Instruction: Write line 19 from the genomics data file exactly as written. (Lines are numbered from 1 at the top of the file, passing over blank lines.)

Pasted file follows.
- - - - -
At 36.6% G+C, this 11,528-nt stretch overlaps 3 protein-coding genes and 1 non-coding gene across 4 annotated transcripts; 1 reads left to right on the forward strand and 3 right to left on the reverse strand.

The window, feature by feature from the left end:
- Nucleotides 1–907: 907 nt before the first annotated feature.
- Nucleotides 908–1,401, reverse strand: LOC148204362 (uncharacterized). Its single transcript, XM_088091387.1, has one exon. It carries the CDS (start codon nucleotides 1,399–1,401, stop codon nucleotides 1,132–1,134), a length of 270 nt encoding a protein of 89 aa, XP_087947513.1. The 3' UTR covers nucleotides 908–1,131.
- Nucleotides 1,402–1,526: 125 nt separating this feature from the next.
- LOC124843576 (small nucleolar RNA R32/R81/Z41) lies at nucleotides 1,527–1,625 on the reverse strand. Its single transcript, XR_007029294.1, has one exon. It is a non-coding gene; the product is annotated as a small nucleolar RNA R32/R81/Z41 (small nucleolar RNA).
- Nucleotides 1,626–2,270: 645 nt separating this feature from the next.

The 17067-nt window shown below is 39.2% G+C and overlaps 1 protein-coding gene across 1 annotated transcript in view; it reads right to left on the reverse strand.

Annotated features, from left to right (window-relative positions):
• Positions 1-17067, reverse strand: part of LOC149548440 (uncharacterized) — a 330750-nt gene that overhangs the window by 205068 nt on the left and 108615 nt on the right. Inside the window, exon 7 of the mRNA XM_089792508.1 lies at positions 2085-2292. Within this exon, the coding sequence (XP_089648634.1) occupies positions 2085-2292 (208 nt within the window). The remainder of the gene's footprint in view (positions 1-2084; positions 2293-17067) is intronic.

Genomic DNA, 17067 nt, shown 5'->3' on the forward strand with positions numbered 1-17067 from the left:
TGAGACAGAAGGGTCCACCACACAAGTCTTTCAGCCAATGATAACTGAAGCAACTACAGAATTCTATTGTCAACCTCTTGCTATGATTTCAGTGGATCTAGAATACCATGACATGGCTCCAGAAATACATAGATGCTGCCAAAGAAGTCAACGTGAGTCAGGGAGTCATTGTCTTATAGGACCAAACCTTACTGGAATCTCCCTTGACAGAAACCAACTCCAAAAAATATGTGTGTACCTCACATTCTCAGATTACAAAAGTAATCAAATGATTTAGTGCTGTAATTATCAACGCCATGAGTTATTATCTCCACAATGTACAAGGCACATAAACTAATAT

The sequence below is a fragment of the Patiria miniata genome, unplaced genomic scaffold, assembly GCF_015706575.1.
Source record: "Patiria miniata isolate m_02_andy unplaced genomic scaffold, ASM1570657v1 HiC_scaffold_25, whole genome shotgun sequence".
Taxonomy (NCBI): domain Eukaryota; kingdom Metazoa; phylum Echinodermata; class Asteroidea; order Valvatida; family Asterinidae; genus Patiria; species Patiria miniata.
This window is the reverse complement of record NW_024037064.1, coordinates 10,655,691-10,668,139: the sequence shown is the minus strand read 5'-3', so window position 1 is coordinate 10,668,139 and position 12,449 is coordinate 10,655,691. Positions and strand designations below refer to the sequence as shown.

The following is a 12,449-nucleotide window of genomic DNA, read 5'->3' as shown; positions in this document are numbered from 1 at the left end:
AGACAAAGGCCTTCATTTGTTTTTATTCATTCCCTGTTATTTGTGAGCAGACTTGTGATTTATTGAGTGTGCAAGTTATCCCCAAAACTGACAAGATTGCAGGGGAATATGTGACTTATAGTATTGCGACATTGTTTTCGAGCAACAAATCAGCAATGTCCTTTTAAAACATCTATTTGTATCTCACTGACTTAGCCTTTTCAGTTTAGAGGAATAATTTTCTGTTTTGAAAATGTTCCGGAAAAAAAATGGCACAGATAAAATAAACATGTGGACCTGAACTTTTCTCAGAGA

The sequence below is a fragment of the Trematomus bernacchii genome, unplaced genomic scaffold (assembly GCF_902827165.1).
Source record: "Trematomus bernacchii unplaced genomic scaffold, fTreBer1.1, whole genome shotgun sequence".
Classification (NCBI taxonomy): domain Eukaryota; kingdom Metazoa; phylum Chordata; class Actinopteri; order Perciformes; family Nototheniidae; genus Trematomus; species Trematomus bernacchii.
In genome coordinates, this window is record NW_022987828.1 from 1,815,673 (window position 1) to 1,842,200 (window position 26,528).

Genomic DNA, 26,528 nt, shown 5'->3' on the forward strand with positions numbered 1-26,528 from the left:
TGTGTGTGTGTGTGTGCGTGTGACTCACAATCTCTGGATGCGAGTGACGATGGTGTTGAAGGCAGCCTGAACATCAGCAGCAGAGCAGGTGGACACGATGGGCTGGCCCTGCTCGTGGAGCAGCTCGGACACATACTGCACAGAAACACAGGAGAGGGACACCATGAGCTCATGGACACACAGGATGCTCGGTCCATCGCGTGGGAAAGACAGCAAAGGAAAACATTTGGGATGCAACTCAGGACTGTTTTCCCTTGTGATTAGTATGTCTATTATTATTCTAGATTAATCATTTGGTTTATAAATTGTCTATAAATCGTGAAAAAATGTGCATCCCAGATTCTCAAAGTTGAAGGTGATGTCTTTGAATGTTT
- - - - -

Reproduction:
The sequence below is a fragment of the Trematomus bernacchii genome, unplaced genomic scaffold (assembly GCF_902827165.1).